São Paulo, the largest city in Brazil, is located on the Southern coast in in the Brazilian Highlands. The metropolitan part of the city is home to nearly 20 million people, and nearly 30 million when taking in to account the outlying suburban area. The city is named after Saint Paul of Tarsus, a reflection of the religious leanings of the population, with 60% of residents identifying themselves as Catholic and 30% identifying as Protestant. The weather in São Paulo is infamous for being unpredictable, and many locals refer to the city as the "City of Drizzle". Like most of Brazil, Paulistanos, or those who reside in São Paulo, speak Portuguese.
The History of São Paulo
São Paulo was founded in 1554 by 12 Jesuits who wanted to spread their religion to the local tribes. The priests founded the Patio do Colegio, a school and church, to reach the locals. Shortly after Brazil declared independence from Portugal in 1823, São Paulo was named an Imperial City. As such, a law school and university were established. The exportation of coffee from the São Paulo funded the local economy, and in 1932, a protest arose in São Paulo against the federal government. Fighting lasted approximately 87 days and the city has a memorial to honor those who died in the uprising.
Popular Sites in São Paulo
Due to its size and the rich history of the city, there are many historical and cultural landmarks to see in the city. Paulista Avenue is one of the main streets in the city, and is home to many cultural landmarks. Among the most notable are the Centro Cultural Itau and the Sao Paulo Museum of Art (MASP).
São Paulo boasts several beautiful parks in the city. Ibirapuera Park is the second largest with an area just under a square mile and is most popular in the city, comparable to Central Park in New York. Within the park there are several museums, including the Museum of Modern Art (MAM) and Museum of Contemporary Art. The park also has jogging trails, a convention center, and a planetarium.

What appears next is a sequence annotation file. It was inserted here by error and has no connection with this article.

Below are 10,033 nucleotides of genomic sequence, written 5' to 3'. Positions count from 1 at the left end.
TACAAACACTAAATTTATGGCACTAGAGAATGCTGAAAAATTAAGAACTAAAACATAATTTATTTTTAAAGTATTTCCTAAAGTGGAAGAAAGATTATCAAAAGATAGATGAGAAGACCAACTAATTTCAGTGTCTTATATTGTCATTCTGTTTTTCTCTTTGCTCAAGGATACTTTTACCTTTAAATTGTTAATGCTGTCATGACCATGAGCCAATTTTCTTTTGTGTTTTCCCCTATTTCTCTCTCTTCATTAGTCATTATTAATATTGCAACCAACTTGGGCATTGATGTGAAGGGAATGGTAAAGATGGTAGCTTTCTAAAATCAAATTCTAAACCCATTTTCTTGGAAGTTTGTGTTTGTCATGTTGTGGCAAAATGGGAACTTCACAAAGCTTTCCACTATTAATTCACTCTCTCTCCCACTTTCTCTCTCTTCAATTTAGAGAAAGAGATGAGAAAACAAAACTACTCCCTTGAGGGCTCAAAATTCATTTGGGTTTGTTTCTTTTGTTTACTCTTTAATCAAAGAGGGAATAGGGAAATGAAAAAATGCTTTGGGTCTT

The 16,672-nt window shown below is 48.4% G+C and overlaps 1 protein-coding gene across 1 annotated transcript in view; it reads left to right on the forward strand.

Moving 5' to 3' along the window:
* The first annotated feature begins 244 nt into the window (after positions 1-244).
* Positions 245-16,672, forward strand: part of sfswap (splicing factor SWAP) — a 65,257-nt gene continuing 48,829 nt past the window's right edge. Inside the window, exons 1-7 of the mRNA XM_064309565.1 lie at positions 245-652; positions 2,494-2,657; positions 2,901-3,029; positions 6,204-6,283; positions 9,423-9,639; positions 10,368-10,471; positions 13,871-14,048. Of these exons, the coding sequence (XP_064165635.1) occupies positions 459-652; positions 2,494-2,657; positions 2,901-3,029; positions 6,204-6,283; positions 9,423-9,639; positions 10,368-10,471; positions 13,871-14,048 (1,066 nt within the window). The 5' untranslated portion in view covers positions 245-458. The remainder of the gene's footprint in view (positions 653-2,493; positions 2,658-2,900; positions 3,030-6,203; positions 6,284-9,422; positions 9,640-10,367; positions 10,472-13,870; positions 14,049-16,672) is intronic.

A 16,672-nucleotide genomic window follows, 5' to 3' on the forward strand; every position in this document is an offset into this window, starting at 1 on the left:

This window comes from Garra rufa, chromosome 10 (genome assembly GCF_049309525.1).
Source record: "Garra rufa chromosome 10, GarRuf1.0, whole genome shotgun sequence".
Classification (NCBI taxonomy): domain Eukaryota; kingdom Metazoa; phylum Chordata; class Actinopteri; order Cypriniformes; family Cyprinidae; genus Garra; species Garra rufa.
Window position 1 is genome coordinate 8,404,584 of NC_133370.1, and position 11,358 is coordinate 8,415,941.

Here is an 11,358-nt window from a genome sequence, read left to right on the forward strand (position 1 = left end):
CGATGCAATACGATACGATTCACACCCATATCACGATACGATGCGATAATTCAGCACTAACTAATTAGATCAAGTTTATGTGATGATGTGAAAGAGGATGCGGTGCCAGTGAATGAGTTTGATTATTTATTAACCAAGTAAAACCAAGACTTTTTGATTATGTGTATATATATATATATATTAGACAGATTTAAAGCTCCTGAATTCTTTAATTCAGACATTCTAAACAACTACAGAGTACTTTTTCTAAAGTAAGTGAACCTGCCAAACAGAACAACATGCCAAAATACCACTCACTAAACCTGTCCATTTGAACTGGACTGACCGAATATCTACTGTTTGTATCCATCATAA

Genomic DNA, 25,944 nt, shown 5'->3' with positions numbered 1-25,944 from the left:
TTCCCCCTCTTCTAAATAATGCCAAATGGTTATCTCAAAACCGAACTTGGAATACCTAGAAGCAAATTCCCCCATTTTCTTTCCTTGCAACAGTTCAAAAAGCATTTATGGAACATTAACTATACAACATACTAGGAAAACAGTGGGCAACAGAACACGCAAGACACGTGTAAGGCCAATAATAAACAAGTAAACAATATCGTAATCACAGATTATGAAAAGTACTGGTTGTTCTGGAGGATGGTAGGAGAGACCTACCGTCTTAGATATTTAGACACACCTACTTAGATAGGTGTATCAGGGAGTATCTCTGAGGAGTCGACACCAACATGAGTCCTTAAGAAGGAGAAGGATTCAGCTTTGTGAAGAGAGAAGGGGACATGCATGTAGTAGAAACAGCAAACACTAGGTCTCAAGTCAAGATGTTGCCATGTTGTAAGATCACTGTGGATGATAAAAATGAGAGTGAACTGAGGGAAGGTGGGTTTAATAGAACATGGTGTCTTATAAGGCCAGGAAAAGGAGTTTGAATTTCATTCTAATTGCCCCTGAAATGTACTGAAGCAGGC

Culture of São Paulo
São Paulo is the industrial center of Brazil, but for its size is a very safe city. Sao Paulo reports a homicide rate less than half of Brazil's national homicide rate. Air quality is high in São Paulo and is continually getting better. The city has also enacted anti-pollution campaigns. Both of the rivers in the city are being cleaned as a result, in addition to the removal of thousands of billboards around the city.
Due to the size, São Paulo is the multicultural hub of Brazil, and is one of the most diverse cities in the world. The city has Asian and Italian districts, and has many fine Chinese and French restaurants. The city is the birthplace of many prominent Brazilian music composers, sports figures, and politicians, and is a perfect place to visit for both relaxation and cultural education.